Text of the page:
The Vodafone case:

The Vodafone International Holdings BV v. Union of India[iv] is one of the landmark cases that shook the retrospective taxation law`s history. The telephone companies in India have their top success stories since its emergence from the year 1996. It was one of the major infrastructure sectors in foreign investments. Hutchison, a Hong Kong company entered India and invested along with its domestic partner. When Hutch decided to exit India, Vodafone bought the Cayman Islands-based company with Indian shares (Hutch) by proper acquisition. All the money transfer, property exchange, and documentation took place outside India. The companies were aware that India cannot obtain tax gain from the capital assets that are outside the Indian jurisdiction. The Income Tax Act, 1961 said that the transaction in question cannot be taxed, and consequent to this judgment the Income Tax Act retrospectively amended stating that the transaction in question could be subjected to tax within India. the company was asked to pay Rs.11,000 crores of capital gain tax. The judgment harmed foreign investment and it faced a major backlash.

Difficulties faced:

Retrospective taxation is hard on both the government and the taxpayers. A major change in taxation drags the flow of money backward and the people are left with hefty tax burdens. To cope up with the heavy taxation, the organization or a businessman will increase product prices. As a result, the service class will demand high remuneration. The difficult part is that the labour class is left with nothing and they suffer the maximum. The ongoing contracts and agreements get affected. It will be hard to accommodate an extra levy in both domestic and international transactions. When the taxation change is applied to the direct tax, the chances of blow-up are limited because the recovery is easy as the charge is applied to the principal taxpayer. So far as the indirect taxes are concerned, it becomes difficult as the recovery is made from a subsequent party. Unless the reason behind retrospective taxation is clearly significant, it affects the whole economy.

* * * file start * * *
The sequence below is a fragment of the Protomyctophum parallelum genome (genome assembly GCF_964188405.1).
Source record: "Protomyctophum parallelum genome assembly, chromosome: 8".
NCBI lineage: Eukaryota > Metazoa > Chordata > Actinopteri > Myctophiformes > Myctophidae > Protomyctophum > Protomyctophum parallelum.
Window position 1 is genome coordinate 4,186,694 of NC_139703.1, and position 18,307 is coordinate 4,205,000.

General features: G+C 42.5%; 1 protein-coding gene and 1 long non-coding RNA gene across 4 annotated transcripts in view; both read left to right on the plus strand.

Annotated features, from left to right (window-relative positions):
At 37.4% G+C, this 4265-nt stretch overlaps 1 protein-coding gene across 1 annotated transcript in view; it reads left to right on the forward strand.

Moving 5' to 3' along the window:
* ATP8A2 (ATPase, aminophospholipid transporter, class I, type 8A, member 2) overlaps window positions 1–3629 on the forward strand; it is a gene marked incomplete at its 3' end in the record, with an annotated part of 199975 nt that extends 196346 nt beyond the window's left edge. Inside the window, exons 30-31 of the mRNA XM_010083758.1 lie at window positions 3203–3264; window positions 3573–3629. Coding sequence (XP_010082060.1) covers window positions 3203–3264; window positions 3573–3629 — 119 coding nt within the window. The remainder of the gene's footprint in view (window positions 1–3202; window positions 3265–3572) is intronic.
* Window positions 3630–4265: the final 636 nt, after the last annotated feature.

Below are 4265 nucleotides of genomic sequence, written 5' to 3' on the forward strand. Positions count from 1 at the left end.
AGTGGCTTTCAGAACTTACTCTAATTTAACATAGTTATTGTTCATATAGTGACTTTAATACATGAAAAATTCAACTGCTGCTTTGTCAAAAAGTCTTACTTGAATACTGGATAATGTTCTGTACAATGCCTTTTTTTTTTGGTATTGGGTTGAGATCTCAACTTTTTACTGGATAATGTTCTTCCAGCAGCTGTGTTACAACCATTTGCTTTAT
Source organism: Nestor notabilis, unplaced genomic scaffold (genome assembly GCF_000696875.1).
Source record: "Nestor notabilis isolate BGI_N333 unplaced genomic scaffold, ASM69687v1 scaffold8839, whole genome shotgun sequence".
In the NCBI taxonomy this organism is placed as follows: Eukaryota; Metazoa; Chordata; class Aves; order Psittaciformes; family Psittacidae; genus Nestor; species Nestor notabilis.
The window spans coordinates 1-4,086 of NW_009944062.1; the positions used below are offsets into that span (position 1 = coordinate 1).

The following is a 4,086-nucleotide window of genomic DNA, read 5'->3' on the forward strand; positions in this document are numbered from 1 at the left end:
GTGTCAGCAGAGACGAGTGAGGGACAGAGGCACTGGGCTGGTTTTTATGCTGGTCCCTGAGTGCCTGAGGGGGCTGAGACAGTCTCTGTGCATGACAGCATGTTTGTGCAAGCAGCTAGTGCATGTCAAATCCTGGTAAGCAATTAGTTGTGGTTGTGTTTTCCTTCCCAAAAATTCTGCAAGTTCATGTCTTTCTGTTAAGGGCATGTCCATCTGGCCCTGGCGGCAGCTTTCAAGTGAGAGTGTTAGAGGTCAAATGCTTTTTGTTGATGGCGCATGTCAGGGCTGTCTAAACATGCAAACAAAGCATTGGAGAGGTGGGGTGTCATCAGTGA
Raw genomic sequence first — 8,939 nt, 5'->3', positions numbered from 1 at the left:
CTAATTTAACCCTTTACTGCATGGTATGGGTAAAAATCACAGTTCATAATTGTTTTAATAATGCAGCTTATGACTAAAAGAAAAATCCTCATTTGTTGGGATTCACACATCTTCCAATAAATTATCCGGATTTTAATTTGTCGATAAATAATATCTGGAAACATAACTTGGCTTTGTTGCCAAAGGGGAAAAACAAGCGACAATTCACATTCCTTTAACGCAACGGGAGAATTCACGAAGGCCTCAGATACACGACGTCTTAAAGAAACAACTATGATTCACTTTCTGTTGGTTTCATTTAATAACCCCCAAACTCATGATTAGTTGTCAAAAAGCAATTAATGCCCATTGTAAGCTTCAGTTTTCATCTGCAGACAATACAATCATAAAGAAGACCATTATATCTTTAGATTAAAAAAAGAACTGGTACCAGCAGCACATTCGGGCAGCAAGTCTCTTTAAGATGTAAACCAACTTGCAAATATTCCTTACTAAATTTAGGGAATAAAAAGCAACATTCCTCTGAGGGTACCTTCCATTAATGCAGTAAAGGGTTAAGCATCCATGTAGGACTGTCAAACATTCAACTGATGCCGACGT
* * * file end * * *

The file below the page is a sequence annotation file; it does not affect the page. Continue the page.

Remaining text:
Recent trends:

The earlier times, retrospective amendments were used to cure the defect and make a change in the law which condemned the legislative nature. But the recent times have changed because the rationalization of indirect, direct taxes and corporate taxes have become a large source of revenue. India is witnessing a huge growth in the foreign direct investment due to which the contemplation regarding the surety of changes that if it is clarificatory or retrospective has arisen. Clarification is just amplifying the doubts in the law and it is not be considered as a retrospective amendment. The Supreme Court had said that in the case of Union of India v. Martin Lottery[v], the legislative assertion is that clarification is just the removal of doubt and it not conclusive as being retrospective.

Conclusion:

The retrospective amendment is just the reiteration that the Indian legislature has a long way to change its old approach but, in this case, the consequence of the retrospective taxation upsets the financial structure previously planned by of an assessee. To sum up, there is no fixed formulation for the retrospective taxation in amendments, so the courts have to ensure the probability of the negative outcomes due to the applicability of the amendment and the retrospective view should be less in the tax arena.



[i] Kanga & Palkhivala, The Law and Practice of Income Tax, ix (Dinesh Vyas ed., 2004) [ii] AIR 1962 SC 1006 [iii] Prithvi Cottons case, 1969 2 SCC 283 [iv] 2009 (4) Bom CR 258 [v] 2009 12 SCC 209